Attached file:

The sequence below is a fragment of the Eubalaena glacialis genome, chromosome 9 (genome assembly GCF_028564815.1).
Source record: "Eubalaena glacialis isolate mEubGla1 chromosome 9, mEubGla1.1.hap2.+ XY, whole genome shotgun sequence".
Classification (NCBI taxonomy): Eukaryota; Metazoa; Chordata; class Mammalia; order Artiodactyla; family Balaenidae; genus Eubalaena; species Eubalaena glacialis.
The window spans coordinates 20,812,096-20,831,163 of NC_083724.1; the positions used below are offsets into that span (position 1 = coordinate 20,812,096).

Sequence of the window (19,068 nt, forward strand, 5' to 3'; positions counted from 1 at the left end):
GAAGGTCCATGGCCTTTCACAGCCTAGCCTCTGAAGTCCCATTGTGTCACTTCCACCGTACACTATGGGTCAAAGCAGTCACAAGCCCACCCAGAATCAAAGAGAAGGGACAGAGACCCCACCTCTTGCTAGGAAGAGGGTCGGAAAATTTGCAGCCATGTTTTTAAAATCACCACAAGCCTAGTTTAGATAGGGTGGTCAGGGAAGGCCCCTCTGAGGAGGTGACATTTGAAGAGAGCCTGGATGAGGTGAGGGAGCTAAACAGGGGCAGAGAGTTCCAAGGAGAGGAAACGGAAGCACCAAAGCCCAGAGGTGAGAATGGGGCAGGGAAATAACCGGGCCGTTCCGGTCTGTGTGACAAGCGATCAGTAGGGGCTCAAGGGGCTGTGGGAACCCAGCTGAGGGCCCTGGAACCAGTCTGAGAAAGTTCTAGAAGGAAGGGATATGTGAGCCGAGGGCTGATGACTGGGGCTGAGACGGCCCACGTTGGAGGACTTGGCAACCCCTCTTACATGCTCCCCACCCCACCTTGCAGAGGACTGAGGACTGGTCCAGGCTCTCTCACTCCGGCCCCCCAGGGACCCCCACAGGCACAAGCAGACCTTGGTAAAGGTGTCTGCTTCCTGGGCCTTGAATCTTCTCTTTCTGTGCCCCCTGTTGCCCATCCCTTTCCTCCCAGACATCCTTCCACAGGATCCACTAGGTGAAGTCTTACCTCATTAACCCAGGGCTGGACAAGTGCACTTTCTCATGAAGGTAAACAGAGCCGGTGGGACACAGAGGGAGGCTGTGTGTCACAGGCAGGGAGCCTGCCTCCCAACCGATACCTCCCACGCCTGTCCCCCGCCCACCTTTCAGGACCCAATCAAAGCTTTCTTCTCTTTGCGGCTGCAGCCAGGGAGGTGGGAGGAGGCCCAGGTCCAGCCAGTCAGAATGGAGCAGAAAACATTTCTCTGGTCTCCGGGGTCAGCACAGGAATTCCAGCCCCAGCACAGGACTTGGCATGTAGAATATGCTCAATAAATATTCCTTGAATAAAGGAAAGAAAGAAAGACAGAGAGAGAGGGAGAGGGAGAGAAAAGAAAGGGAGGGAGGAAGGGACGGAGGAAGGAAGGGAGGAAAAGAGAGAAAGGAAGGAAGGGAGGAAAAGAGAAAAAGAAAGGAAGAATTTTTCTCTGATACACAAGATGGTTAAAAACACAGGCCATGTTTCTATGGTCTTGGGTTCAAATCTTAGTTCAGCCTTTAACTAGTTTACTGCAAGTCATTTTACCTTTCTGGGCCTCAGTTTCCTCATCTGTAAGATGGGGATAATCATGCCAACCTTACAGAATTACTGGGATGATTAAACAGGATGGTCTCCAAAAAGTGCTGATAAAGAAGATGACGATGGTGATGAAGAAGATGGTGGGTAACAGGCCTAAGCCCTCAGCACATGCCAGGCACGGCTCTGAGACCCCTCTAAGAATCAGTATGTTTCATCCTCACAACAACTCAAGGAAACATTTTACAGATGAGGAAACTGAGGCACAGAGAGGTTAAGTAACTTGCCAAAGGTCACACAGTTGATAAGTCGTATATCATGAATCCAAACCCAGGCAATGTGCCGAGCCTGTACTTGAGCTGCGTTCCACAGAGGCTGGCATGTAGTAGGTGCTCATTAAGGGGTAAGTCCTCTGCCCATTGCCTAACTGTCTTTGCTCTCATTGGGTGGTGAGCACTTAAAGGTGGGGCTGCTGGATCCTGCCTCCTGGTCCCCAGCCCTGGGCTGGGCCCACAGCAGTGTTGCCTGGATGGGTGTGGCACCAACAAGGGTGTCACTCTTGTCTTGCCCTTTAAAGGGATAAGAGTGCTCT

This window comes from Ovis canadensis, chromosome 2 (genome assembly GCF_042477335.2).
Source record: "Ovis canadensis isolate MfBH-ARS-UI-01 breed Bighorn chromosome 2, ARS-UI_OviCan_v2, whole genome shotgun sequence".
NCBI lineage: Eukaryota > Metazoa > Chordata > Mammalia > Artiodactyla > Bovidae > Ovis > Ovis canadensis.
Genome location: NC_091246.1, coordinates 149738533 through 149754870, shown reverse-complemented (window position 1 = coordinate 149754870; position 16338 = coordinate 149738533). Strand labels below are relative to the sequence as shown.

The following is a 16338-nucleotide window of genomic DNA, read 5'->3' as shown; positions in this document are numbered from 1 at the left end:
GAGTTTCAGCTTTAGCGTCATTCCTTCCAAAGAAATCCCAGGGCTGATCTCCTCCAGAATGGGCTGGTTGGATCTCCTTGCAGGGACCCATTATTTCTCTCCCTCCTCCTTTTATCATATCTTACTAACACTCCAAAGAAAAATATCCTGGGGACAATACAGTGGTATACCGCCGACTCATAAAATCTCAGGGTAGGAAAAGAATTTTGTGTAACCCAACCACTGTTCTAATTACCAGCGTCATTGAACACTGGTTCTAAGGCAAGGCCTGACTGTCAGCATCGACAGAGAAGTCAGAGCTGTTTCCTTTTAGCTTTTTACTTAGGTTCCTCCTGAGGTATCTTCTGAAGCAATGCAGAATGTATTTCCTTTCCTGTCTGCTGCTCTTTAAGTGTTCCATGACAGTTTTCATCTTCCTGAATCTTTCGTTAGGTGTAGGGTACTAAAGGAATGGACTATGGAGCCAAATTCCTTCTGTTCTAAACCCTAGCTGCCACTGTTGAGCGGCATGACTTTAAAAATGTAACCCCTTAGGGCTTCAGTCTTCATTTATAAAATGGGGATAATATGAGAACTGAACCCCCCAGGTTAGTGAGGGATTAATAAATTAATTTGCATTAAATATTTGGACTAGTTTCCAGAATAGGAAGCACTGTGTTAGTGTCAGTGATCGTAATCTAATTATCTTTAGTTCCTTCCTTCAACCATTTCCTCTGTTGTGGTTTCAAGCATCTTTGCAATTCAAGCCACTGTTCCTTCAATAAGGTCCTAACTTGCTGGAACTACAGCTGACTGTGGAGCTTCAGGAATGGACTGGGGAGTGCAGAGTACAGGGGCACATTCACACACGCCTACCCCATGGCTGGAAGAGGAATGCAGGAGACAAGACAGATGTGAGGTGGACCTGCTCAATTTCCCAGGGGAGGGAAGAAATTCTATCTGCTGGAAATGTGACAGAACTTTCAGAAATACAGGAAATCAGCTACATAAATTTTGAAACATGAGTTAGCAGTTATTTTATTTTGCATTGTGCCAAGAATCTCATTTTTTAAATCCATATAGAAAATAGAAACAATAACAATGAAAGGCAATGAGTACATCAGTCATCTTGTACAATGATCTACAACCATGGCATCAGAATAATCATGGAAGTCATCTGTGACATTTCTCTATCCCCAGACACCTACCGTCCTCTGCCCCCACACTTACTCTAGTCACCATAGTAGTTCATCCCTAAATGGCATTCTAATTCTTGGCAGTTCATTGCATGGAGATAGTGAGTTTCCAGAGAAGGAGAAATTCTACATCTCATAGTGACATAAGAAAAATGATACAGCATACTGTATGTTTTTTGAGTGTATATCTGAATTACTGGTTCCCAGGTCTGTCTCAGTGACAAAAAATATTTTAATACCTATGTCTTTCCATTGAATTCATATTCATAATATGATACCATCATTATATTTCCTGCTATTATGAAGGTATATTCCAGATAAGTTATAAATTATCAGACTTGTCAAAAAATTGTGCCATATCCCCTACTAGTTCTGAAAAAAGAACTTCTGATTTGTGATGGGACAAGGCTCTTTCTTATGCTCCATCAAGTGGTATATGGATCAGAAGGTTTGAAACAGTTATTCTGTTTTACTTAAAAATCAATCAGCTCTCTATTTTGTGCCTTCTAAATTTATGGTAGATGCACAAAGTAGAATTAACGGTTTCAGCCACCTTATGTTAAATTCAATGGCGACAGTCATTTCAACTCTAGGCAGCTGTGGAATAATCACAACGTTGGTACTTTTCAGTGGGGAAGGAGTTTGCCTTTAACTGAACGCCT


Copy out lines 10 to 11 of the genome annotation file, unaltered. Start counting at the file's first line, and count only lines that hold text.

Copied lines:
Genome location: NC_091246.1, coordinates 149738533 through 149754870, shown reverse-complemented (window position 1 = coordinate 149754870; position 16338 = coordinate 149738533). Strand labels below are relative to the sequence as shown.

The following is a 16338-nucleotide window of genomic DNA, read 5'->3' as shown; positions in this document are numbered from 1 at the left end: